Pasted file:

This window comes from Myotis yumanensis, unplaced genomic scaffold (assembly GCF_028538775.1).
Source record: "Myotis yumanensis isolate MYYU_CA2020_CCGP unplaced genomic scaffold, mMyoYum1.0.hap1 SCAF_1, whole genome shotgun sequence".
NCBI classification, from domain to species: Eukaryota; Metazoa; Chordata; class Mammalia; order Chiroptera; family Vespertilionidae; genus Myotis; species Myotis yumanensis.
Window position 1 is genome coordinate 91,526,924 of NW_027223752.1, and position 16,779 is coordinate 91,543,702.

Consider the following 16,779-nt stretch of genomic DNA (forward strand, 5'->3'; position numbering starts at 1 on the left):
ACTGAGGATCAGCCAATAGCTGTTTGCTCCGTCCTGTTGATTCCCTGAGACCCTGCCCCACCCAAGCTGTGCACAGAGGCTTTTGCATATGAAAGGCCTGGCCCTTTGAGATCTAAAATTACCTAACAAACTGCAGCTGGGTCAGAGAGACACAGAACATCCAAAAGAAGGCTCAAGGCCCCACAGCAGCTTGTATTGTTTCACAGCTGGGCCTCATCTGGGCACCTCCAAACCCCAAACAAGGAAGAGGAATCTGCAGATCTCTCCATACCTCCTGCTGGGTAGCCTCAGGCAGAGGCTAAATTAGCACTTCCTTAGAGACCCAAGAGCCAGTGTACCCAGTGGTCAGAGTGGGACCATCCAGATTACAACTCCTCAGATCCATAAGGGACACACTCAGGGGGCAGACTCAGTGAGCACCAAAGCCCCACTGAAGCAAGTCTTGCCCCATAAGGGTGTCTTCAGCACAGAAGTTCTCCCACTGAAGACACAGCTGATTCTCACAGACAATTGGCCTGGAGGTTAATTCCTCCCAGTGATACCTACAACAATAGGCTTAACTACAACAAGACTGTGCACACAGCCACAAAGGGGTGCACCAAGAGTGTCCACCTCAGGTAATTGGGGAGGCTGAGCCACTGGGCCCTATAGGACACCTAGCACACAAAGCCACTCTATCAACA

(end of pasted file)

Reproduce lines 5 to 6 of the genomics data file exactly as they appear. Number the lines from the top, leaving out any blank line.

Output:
Consider the following 16,779-nt stretch of genomic DNA (forward strand, 5'->3'; position numbering starts at 1 on the left):
ACTGAGGATCAGCCAATAGCTGTTTGCTCCGTCCTGTTGATTCCCTGAGACCCTGCCCCACCCAAGCTGTGCACAGAGGCTTTTGCATATGAAAGGCCTGGCCCTTTGAGATCTAAAATTACCTAACAAACTGCAGCTGGGTCAGAGAGACACAGAACATCCAAAAGAAGGCTCAAGGCCCCACAGCAGCTTGTATTGTTTCACAGCTGGGCCTCATCTGGGCACCTCCAAACCCCAAACAAGGAAGAGGAATCTGCAGATCTCTCCATACCTCCTGCTGGGTAGCCTCAGGCAGAGGCTAAATTAGCACTTCCTTAGAGACCCAAGAGCCAGTGTACCCAGTGGTCAGAGTGGGACCATCCAGATTACAACTCCTCAGATCCATAAGGGACACACTCAGGGGGCAGACTCAGTGAGCACCAAAGCCCCACTGAAGCAAGTCTTGCCCCATAAGGGTGTCTTCAGCACAGAAGTTCTCCCACTGAAGACACAGCTGATTCTCACAGACAATTGGCCTGGAGGTTAATTCCTCCCAGTGATACCTACAACAATAGGCTTAACTACAACAAGACTGTGCACACAGCCACAAAGGGGTGCACCAAGAGTGTCCACCTCAGGTAATTGGGGAGGCTGAGCCACTGGGCCCTATAGGACACCTAGCACACAAAGCCACTCTATCAACA